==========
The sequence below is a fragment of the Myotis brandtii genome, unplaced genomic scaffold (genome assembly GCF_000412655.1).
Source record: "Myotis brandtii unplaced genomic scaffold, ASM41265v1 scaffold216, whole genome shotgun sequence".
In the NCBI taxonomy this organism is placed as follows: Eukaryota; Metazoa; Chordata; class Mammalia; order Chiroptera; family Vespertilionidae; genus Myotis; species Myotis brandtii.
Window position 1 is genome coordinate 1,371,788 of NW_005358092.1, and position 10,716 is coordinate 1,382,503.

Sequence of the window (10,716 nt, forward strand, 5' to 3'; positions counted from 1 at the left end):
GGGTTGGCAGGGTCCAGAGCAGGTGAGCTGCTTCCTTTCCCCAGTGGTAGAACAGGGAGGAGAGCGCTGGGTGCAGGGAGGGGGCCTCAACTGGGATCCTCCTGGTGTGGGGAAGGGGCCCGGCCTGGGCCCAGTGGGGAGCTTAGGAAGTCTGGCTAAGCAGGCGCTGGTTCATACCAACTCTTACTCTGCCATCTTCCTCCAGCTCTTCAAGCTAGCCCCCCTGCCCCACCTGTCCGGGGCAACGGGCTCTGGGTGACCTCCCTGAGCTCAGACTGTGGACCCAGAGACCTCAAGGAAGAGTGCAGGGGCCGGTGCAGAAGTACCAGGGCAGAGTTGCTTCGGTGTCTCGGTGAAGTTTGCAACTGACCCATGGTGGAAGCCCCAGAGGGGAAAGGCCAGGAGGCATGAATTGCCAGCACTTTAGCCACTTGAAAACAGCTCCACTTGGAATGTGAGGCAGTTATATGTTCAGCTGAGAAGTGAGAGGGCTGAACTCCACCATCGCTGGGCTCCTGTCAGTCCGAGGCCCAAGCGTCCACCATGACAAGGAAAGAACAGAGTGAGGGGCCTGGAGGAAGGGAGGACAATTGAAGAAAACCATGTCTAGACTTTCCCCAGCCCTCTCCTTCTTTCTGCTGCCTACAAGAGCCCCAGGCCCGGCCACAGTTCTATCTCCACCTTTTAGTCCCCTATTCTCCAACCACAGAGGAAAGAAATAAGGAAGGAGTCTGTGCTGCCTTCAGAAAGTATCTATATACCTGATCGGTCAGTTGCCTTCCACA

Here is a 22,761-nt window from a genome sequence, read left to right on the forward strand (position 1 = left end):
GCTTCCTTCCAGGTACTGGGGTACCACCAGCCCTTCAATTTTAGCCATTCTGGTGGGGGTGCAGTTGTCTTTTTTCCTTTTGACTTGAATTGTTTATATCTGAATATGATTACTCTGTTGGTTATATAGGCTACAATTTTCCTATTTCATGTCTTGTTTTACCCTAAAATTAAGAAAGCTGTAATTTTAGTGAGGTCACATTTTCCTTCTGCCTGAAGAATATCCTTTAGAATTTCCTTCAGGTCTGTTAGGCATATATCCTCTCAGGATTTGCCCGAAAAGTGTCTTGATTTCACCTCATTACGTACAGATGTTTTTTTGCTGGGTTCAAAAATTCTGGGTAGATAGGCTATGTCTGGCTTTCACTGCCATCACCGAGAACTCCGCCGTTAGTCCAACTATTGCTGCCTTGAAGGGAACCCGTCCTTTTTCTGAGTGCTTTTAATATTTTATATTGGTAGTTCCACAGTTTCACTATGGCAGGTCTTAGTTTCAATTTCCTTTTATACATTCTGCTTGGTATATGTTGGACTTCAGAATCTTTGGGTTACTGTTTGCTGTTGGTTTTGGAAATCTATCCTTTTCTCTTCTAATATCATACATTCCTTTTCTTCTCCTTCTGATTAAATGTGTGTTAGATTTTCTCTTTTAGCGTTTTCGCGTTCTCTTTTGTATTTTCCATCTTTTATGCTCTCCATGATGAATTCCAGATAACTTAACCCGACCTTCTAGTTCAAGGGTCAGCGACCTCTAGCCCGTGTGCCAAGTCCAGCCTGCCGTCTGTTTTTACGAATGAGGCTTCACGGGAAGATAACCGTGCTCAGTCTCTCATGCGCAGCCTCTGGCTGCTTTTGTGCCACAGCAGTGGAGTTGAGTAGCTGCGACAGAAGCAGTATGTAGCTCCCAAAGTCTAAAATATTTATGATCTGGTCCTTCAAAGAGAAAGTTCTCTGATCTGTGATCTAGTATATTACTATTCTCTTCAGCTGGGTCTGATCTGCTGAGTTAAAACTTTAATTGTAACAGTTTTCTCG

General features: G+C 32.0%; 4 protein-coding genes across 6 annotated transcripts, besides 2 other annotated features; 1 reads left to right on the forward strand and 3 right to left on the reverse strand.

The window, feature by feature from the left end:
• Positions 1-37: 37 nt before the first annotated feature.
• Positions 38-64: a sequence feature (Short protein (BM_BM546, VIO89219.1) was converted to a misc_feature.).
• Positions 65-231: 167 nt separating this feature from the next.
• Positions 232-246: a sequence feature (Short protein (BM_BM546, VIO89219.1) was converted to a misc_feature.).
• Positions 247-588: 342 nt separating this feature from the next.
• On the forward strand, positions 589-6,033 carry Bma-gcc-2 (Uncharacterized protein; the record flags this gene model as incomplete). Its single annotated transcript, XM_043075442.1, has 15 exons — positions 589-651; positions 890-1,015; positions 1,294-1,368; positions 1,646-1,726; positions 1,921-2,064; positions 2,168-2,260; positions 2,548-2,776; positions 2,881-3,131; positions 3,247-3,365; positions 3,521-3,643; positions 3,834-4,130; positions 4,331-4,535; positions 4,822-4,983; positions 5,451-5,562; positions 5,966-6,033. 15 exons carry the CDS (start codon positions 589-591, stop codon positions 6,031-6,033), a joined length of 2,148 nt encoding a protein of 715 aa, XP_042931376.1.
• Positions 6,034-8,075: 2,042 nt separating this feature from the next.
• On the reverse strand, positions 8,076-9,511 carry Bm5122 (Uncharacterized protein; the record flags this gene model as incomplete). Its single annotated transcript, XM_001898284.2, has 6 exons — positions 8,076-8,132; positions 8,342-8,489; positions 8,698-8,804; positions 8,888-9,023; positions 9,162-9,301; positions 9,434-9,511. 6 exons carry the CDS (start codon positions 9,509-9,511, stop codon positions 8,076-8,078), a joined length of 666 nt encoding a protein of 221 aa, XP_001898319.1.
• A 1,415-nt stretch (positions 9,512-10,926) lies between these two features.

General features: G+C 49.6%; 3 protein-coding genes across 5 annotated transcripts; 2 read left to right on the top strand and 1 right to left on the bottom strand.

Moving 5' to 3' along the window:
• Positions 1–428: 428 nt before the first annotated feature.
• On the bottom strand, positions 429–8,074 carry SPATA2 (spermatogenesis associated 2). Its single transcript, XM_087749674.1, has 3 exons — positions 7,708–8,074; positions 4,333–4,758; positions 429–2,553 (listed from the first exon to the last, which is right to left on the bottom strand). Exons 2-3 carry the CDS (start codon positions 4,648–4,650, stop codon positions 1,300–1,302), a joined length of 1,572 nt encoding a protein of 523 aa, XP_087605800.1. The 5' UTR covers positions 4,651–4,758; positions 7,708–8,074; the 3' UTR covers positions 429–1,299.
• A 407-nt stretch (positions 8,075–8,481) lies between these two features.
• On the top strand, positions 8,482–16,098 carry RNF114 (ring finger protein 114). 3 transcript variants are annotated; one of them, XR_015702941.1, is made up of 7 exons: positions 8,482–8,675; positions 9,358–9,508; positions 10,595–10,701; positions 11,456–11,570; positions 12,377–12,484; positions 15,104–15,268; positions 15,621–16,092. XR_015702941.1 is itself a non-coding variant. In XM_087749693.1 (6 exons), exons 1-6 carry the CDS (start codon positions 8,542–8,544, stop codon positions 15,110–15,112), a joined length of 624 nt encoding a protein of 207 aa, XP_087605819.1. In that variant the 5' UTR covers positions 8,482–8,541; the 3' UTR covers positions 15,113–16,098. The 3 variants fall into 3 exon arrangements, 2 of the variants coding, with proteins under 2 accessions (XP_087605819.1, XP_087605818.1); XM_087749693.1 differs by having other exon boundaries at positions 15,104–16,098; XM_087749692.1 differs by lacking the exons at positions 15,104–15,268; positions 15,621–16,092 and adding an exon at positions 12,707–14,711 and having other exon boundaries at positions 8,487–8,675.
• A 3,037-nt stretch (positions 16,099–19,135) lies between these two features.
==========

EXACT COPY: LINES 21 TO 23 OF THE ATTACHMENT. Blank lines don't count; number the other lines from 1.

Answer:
Moving 5' to 3' along the window:
• Positions 1–428: 428 nt before the first annotated feature.
• On the bottom strand, positions 429–8,074 carry SPATA2 (spermatogenesis associated 2). Its single transcript, XM_087749674.1, has 3 exons — positions 7,708–8,074; positions 4,333–4,758; positions 429–2,553 (listed from the first exon to the last, which is right to left on the bottom strand). Exons 2-3 carry the CDS (start codon positions 4,648–4,650, stop codon positions 1,300–1,302), a joined length of 1,572 nt encoding a protein of 523 aa, XP_087605800.1. The 5' UTR covers positions 4,651–4,758; positions 7,708–8,074; the 3' UTR covers positions 429–1,299.